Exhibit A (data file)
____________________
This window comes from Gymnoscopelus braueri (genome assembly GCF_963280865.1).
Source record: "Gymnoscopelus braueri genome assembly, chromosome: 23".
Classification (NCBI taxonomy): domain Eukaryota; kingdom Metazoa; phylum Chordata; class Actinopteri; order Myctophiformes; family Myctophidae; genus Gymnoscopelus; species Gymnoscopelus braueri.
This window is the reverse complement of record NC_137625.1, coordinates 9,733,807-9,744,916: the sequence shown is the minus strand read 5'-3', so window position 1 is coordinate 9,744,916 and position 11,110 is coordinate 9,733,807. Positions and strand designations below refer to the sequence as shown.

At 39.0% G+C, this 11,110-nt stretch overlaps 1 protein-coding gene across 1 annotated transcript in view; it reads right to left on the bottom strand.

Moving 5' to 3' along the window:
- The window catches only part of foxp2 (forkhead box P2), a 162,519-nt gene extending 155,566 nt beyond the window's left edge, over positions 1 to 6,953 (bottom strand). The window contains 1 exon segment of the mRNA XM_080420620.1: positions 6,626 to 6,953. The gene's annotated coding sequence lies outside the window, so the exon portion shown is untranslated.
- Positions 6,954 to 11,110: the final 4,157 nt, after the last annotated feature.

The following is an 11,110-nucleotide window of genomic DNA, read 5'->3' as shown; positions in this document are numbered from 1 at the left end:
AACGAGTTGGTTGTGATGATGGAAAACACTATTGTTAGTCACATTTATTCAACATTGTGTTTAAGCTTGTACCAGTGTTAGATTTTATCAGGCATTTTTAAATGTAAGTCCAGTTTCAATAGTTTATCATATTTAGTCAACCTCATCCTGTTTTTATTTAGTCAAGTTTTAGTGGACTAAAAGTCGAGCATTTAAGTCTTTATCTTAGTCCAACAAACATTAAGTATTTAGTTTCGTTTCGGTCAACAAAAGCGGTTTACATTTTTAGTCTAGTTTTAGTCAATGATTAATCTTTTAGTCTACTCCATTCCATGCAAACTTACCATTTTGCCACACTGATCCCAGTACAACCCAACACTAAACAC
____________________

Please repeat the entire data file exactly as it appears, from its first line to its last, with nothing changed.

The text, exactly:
This window comes from Gymnoscopelus braueri (genome assembly GCF_963280865.1).
Source record: "Gymnoscopelus braueri genome assembly, chromosome: 23".
Classification (NCBI taxonomy): domain Eukaryota; kingdom Metazoa; phylum Chordata; class Actinopteri; order Myctophiformes; family Myctophidae; genus Gymnoscopelus; species Gymnoscopelus braueri.
This window is the reverse complement of record NC_137625.1, coordinates 9,733,807-9,744,916: the sequence shown is the minus strand read 5'-3', so window position 1 is coordinate 9,744,916 and position 11,110 is coordinate 9,733,807. Positions and strand designations below refer to the sequence as shown.

At 39.0% G+C, this 11,110-nt stretch overlaps 1 protein-coding gene across 1 annotated transcript in view; it reads right to left on the bottom strand.

Moving 5' to 3' along the window:
- The window catches only part of foxp2 (forkhead box P2), a 162,519-nt gene extending 155,566 nt beyond the window's left edge, over positions 1 to 6,953 (bottom strand). The window contains 1 exon segment of the mRNA XM_080420620.1: positions 6,626 to 6,953. The gene's annotated coding sequence lies outside the window, so the exon portion shown is untranslated.
- Positions 6,954 to 11,110: the final 4,157 nt, after the last annotated feature.

The following is an 11,110-nucleotide window of genomic DNA, read 5'->3' as shown; positions in this document are numbered from 1 at the left end:
AACGAGTTGGTTGTGATGATGGAAAACACTATTGTTAGTCACATTTATTCAACATTGTGTTTAAGCTTGTACCAGTGTTAGATTTTATCAGGCATTTTTAAATGTAAGTCCAGTTTCAATAGTTTATCATATTTAGTCAACCTCATCCTGTTTTTATTTAGTCAAGTTTTAGTGGACTAAAAGTCGAGCATTTAAGTCTTTATCTTAGTCCAACAAACATTAAGTATTTAGTTTCGTTTCGGTCAACAAAAGCGGTTTACATTTTTAGTCTAGTTTTAGTCAATGATTAATCTTTTAGTCTACTCCATTCCATGCAAACTTACCATTTTGCCACACTGATCCCAGTACAACCCAACACTAAACAC